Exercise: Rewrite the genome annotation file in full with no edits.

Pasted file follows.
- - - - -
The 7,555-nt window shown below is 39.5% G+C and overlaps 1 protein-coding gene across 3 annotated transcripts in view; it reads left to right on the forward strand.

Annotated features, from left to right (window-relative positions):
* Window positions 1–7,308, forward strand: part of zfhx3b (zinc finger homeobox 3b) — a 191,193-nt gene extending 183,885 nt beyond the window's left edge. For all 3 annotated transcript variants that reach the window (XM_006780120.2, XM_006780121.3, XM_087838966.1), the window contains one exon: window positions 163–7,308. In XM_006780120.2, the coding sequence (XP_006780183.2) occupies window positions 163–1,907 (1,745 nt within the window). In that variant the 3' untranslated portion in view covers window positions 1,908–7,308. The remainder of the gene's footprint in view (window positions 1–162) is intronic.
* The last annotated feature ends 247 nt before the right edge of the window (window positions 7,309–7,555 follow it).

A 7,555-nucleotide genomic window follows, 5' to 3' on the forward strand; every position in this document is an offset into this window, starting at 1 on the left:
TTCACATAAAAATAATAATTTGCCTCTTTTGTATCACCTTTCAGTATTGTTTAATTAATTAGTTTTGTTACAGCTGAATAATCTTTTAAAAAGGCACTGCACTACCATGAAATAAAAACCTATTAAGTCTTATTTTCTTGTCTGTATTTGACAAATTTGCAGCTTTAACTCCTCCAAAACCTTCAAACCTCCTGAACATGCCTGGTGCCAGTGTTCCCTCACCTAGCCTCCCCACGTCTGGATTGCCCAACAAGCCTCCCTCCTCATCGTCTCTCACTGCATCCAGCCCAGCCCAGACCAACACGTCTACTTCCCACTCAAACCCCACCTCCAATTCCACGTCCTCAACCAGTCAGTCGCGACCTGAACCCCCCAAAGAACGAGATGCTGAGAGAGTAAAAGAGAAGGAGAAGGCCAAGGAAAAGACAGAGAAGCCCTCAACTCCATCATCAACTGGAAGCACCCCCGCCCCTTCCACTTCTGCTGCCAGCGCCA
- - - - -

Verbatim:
The 7,555-nt window shown below is 39.5% G+C and overlaps 1 protein-coding gene across 3 annotated transcripts in view; it reads left to right on the forward strand.

Annotated features, from left to right (window-relative positions):
* Window positions 1–7,308, forward strand: part of zfhx3b (zinc finger homeobox 3b) — a 191,193-nt gene extending 183,885 nt beyond the window's left edge. For all 3 annotated transcript variants that reach the window (XM_006780120.2, XM_006780121.3, XM_087838966.1), the window contains one exon: window positions 163–7,308. In XM_006780120.2, the coding sequence (XP_006780183.2) occupies window positions 163–1,907 (1,745 nt within the window). In that variant the 3' untranslated portion in view covers window positions 1,908–7,308. The remainder of the gene's footprint in view (window positions 1–162) is intronic.
* The last annotated feature ends 247 nt before the right edge of the window (window positions 7,309–7,555 follow it).

A 7,555-nucleotide genomic window follows, 5' to 3' on the forward strand; every position in this document is an offset into this window, starting at 1 on the left:
TTCACATAAAAATAATAATTTGCCTCTTTTGTATCACCTTTCAGTATTGTTTAATTAATTAGTTTTGTTACAGCTGAATAATCTTTTAAAAAGGCACTGCACTACCATGAAATAAAAACCTATTAAGTCTTATTTTCTTGTCTGTATTTGACAAATTTGCAGCTTTAACTCCTCCAAAACCTTCAAACCTCCTGAACATGCCTGGTGCCAGTGTTCCCTCACCTAGCCTCCCCACGTCTGGATTGCCCAACAAGCCTCCCTCCTCATCGTCTCTCACTGCATCCAGCCCAGCCCAGACCAACACGTCTACTTCCCACTCAAACCCCACCTCCAATTCCACGTCCTCAACCAGTCAGTCGCGACCTGAACCCCCCAAAGAACGAGATGCTGAGAGAGTAAAAGAGAAGGAGAAGGCCAAGGAAAAGACAGAGAAGCCCTCAACTCCATCATCAACTGGAAGCACCCCCGCCCCTTCCACTTCTGCTGCCAGCGCCA